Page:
The United Auto Workers (UAW) union has declared its ongoing strike against the three largest US automakers to be effective, citing recent concessions made by General Motors during negotiations.
As the strike enters its fourth week, the UAW hinted at “breaking developments” at the bargaining table before a scheduled briefing on Friday.
UAW President Shawn Fain, donning a shirt bearing the slogan “Eat the Rich,” initiated a livestream announcement, revealing that the threat of a strike against GM had prompted the company to agree to place its electric-battery manufacturing under the national master agreement with the union.
“GM has recognized the urgency of the situation. Today, under the looming threat of significant financial losses, they have taken a substantial step towards a just transition,” stated Fain. “Our strike is making an impact, but there’s more work to be done.”
Fain added, “In just three weeks, we have pushed these companies farther than anyone could have anticipated.”
Fain disclosed that Ford was leading in terms of wage offers compared to Stellantis and General Motors. He also noted that both Ford and Stellantis had agreed to reinstate a cost-of-living allowance that had been eliminated as part of concessions made during the 2008 economic recession.
The UAW and autoworkers have framed the strikes as a broader battle against corporate greed. Democratic elected officials have voiced their support, arguing that workers’ wages have not kept pace with exorbitant executive compensation and record corporate profits.
“The billionaires and corporate executives underestimate us, the autoworkers. They think we don’t understand. They believe we only respond to the threat of a supervisor’s reprimand or the relentless pace of an assembly line,” said Fain. “We expect results from every company, and we’ve been clear about how to prevent a strike and what it takes to end one.”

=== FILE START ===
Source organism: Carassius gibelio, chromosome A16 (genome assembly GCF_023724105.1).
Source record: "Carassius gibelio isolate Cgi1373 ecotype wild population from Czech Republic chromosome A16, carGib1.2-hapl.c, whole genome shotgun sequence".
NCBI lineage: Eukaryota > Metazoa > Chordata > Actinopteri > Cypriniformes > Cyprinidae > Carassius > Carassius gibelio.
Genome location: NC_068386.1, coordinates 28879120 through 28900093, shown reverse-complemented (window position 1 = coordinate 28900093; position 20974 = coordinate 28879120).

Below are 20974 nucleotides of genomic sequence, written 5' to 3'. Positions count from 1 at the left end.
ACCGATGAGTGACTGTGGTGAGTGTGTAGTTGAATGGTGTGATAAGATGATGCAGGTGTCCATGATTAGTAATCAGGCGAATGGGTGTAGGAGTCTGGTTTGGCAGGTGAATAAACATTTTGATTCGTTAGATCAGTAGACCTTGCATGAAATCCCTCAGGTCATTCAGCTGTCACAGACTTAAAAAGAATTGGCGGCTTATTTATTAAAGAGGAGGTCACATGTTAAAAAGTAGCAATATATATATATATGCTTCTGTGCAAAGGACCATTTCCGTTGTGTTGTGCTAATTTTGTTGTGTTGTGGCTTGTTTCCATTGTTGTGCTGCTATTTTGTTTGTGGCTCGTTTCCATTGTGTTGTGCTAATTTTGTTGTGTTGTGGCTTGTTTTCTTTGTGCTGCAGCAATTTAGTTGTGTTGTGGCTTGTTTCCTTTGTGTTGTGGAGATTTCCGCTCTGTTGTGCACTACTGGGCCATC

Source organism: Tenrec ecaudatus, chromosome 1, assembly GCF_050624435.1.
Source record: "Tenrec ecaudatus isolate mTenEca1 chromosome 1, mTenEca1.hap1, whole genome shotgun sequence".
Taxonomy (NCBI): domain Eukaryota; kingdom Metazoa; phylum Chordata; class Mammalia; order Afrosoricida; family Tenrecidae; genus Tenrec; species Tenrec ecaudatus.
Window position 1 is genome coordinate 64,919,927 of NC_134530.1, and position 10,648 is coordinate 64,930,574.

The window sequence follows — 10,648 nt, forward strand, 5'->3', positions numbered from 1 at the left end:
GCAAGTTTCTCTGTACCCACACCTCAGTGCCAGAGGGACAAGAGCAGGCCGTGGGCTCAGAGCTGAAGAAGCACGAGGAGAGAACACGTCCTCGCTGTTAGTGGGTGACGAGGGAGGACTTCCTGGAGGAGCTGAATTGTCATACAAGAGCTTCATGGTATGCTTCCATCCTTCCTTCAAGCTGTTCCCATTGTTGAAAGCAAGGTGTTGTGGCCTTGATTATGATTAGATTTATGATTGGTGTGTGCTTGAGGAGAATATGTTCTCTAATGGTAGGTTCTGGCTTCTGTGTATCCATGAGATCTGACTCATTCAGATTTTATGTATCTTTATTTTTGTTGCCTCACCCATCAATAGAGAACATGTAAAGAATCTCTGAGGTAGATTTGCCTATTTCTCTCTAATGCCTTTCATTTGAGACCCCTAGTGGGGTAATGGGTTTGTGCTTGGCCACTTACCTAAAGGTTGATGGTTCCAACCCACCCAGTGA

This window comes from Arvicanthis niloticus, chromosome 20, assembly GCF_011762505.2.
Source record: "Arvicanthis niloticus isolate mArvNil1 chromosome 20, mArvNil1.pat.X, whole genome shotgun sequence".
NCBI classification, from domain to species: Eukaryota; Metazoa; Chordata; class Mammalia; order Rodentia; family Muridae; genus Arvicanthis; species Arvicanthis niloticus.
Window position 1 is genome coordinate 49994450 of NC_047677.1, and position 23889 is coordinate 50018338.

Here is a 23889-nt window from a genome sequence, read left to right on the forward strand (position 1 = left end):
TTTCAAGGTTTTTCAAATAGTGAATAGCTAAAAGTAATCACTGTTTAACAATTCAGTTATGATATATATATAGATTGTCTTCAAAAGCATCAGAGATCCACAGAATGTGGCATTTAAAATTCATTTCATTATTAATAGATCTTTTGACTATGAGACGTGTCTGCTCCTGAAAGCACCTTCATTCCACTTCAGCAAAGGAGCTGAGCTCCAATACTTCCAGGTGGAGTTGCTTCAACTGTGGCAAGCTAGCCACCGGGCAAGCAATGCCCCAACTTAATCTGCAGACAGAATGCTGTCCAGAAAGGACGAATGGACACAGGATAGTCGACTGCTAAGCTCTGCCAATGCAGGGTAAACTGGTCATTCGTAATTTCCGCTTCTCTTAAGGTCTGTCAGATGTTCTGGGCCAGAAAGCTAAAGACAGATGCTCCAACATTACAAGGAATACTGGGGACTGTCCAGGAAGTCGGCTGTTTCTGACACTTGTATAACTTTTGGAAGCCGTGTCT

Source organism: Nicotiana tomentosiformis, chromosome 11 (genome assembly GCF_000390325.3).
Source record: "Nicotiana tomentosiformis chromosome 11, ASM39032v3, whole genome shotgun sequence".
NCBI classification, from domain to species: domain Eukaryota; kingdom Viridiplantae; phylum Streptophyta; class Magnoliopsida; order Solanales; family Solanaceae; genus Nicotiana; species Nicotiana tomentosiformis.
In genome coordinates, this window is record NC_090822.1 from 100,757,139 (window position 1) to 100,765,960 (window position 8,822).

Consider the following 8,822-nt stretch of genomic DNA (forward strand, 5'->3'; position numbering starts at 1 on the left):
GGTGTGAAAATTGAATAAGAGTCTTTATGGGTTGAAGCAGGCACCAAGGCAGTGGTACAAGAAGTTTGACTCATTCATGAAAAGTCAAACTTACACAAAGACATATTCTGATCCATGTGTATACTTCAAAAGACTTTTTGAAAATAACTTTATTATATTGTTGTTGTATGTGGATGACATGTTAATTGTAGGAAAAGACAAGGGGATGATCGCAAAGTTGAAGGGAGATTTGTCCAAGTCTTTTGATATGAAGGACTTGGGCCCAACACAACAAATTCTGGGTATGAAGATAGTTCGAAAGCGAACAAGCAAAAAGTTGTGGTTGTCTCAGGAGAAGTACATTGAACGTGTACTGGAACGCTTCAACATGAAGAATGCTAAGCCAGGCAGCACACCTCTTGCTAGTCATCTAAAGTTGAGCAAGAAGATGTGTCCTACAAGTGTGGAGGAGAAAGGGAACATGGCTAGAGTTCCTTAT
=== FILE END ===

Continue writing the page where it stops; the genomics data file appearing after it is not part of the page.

During the livestream, Fain did not announce any additional strikes involving the 25,000 workers currently on strike.
The UAW’s “Stand Up” strike, involving approximately 13,000 auto workers at a General Motors plant in Wentzville, Missouri, a Stellantis plant in Toledo, Ohio, and a Ford plant in Wayne, Michigan, commenced on September 15. This strategy aims to keep the corporations uncertain while intensifying pressure for substantial wage increases. Additionally, the UAW seeks the reinstatement of 2008 concessions, including cost-of-living adjustments, retirement pensions, and the elimination of lower-wage tiers.
On September 22, the UAW expanded the strike to encompass 38 parts and distribution sites in 20 states at General Motors and Stellantis, while progress in contract talks at Ford meant that the strike there was not escalated as with the other two automakers.
Last month, President Joe Biden made history by joining the UAW picket line in Michigan, becoming the first sitting president to do so.
The strikes have at times grown contentious, with instances of violence directed at picketing workers, including a driver striking five individuals on a picket line in Flint.
Recently, the UAW expanded the strike to include Ford’s Chicago assembly plant and a GM plant in Lansing, Michigan, while action at Stellantis was not escalated last week due to progress made in negotiations.